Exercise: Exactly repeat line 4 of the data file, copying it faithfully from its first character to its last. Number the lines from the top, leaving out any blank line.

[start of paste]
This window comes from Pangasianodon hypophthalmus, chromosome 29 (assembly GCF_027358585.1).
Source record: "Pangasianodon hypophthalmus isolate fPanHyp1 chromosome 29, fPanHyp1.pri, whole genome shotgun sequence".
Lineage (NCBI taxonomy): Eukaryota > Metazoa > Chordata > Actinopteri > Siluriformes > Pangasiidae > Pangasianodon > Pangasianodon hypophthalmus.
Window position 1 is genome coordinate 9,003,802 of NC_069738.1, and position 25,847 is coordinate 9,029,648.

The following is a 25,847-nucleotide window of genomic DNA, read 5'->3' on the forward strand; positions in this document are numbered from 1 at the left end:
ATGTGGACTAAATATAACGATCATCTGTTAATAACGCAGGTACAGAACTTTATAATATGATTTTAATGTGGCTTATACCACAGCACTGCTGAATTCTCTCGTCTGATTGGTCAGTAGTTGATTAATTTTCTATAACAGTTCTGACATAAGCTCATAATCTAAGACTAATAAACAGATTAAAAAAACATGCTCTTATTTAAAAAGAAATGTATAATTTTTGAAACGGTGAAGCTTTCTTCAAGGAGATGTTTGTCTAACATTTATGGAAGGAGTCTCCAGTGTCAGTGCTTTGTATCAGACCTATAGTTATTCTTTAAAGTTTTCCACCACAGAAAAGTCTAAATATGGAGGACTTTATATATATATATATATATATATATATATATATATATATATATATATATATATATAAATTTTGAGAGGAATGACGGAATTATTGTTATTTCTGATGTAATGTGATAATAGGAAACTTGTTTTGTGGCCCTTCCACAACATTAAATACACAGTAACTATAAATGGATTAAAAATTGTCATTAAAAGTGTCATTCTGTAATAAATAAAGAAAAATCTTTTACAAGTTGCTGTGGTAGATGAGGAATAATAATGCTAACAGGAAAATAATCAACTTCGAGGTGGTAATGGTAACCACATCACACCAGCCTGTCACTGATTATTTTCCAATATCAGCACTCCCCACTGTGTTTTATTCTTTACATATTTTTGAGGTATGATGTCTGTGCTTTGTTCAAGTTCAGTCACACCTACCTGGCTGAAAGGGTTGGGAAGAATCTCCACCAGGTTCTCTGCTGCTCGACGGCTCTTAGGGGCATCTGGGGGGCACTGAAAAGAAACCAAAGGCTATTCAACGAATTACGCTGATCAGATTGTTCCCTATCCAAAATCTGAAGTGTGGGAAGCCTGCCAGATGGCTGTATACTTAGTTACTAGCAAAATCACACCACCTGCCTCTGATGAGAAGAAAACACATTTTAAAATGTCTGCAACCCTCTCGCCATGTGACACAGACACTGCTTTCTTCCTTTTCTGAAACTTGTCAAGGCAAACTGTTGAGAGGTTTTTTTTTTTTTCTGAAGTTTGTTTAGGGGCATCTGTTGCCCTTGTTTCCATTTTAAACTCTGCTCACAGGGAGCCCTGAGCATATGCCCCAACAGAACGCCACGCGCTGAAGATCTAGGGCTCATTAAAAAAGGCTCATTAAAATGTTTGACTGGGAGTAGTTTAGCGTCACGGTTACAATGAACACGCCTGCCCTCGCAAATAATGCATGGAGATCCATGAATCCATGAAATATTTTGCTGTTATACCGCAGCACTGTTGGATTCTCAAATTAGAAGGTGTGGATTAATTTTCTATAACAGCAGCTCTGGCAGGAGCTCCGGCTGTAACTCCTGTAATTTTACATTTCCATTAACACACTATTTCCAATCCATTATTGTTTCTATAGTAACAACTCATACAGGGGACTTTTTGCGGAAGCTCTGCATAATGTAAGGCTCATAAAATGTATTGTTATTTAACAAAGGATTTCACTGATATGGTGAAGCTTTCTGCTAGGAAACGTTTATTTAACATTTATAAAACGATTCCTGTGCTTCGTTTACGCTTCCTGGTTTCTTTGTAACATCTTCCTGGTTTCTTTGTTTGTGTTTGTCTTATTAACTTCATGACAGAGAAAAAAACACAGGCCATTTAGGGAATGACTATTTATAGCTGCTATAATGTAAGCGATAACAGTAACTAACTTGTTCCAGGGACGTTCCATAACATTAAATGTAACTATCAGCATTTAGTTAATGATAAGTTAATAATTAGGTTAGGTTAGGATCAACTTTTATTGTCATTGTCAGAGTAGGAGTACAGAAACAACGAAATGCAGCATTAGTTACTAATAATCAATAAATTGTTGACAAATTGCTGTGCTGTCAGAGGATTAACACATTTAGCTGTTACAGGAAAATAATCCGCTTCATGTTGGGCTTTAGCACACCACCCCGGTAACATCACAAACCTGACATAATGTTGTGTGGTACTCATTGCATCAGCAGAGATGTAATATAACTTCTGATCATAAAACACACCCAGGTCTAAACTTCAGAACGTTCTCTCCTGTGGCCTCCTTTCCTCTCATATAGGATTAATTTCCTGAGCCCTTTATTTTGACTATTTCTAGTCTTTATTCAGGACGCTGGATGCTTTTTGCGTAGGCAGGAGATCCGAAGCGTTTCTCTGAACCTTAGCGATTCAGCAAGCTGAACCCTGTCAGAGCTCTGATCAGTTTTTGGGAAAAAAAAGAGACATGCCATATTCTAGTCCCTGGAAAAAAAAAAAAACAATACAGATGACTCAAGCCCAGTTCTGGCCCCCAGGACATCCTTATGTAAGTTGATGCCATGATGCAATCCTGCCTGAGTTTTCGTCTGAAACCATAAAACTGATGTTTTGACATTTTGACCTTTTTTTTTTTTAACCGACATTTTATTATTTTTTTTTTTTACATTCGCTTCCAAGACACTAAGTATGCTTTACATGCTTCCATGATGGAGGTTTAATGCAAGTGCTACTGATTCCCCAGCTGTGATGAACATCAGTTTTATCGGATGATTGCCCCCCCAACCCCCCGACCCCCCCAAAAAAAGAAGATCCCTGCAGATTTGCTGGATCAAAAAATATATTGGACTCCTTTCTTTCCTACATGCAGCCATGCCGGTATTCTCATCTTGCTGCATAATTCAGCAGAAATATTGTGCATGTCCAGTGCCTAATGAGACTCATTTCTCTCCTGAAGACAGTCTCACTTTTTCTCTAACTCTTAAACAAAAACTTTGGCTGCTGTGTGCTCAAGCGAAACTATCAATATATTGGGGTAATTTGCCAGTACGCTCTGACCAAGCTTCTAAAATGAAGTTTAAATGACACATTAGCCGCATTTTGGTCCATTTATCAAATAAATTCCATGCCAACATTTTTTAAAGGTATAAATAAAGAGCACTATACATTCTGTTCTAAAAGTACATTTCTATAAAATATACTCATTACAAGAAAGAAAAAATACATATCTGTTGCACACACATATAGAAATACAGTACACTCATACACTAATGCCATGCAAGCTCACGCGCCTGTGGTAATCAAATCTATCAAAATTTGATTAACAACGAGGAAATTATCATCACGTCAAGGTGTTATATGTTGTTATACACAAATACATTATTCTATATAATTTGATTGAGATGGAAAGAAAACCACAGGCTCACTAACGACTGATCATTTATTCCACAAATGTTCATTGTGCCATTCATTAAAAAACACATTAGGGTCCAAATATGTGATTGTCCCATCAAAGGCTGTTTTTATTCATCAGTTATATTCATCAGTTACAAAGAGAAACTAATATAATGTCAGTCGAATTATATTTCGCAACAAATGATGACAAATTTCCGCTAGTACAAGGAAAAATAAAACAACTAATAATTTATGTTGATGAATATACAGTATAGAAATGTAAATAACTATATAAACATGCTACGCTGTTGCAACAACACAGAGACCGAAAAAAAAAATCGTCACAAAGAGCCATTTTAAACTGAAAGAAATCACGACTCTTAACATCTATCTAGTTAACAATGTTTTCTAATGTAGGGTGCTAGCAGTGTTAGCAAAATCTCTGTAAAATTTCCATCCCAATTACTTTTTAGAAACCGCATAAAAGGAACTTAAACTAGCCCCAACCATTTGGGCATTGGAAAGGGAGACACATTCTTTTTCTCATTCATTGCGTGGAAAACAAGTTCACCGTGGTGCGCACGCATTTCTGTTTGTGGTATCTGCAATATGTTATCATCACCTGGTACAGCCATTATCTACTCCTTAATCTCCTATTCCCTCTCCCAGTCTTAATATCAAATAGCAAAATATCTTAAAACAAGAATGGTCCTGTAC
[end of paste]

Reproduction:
Window position 1 is genome coordinate 9,003,802 of NC_069738.1, and position 25,847 is coordinate 9,029,648.